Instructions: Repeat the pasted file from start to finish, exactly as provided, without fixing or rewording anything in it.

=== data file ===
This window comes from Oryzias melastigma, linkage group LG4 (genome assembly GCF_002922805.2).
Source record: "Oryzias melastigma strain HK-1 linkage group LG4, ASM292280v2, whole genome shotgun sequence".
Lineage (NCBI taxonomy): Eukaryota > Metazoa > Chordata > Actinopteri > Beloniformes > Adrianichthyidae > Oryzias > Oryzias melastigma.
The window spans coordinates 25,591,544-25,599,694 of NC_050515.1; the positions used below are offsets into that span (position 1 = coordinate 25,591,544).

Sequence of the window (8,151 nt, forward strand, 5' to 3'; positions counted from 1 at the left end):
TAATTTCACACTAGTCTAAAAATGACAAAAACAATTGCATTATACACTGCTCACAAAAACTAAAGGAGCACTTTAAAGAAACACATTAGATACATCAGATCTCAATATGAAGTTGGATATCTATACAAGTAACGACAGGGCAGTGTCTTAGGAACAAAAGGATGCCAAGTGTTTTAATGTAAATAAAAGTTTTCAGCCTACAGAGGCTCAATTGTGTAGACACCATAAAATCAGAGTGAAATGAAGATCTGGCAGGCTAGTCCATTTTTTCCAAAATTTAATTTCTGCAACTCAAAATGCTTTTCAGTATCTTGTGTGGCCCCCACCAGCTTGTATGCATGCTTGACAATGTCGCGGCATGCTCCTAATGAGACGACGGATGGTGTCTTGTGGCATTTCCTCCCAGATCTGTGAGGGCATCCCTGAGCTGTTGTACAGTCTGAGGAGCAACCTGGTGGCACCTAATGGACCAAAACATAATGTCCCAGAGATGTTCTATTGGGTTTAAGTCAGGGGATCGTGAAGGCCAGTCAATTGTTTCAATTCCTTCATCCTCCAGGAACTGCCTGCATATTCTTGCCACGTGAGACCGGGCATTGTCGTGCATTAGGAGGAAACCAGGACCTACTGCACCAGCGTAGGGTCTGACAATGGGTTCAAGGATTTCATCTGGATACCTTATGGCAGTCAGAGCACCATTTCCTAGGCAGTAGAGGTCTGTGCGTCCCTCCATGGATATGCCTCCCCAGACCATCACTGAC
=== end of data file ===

This window comes from Oryzias melastigma, linkage group LG4 (genome assembly GCF_002922805.2).
Source record: "Oryzias melastigma strain HK-1 linkage group LG4, ASM292280v2, whole genome shotgun sequence".
Lineage (NCBI taxonomy): Eukaryota > Metazoa > Chordata > Actinopteri > Beloniformes > Adrianichthyidae > Oryzias > Oryzias melastigma.
The window spans coordinates 25,591,544-25,599,694 of NC_050515.1; the positions used below are offsets into that span (position 1 = coordinate 25,591,544).

Sequence of the window (8,151 nt, forward strand, 5' to 3'; positions counted from 1 at the left end):
TAATTTCACACTAGTCTAAAAATGACAAAAACAATTGCATTATACACTGCTCACAAAAACTAAAGGAGCACTTTAAAGAAACACATTAGATACATCAGATCTCAATATGAAGTTGGATATCTATACAAGTAACGACAGGGCAGTGTCTTAGGAACAAAAGGATGCCAAGTGTTTTAATGTAAATAAAAGTTTTCAGCCTACAGAGGCTCAATTGTGTAGACACCATAAAATCAGAGTGAAATGAAGATCTGGCAGGCTAGTCCATTTTTTCCAAAATTTAATTTCTGCAACTCAAAATGCTTTTCAGTATCTTGTGTGGCCCCCACCAGCTTGTATGCATGCTTGACAATGTCGCGGCATGCTCCTAATGAGACGACGGATGGTGTCTTGTGGCATTTCCTCCCAGATCTGTGAGGGCATCCCTGAGCTGTTGTACAGTCTGAGGAGCAACCTGGTGGCACCTAATGGACCAAAACATAATGTCCCAGAGATGTTCTATTGGGTTTAAGTCAGGGGATCGTGAAGGCCAGTCAATTGTTTCAATTCCTTCATCCTCCAGGAACTGCCTGCATATTCTTGCCACGTGAGACCGGGCATTGTCGTGCATTAGGAGGAAACCAGGACCTACTGCACCAGCGTAGGGTCTGACAATGGGTTCAAGGATTTCATCTGGATACCTTATGGCAGTCAGAGCACCATTTCCTAGGCAGTAGAGGTCTGTGCGTCCCTCCATGGATATGCCTCCCCAGACCATCACTGAC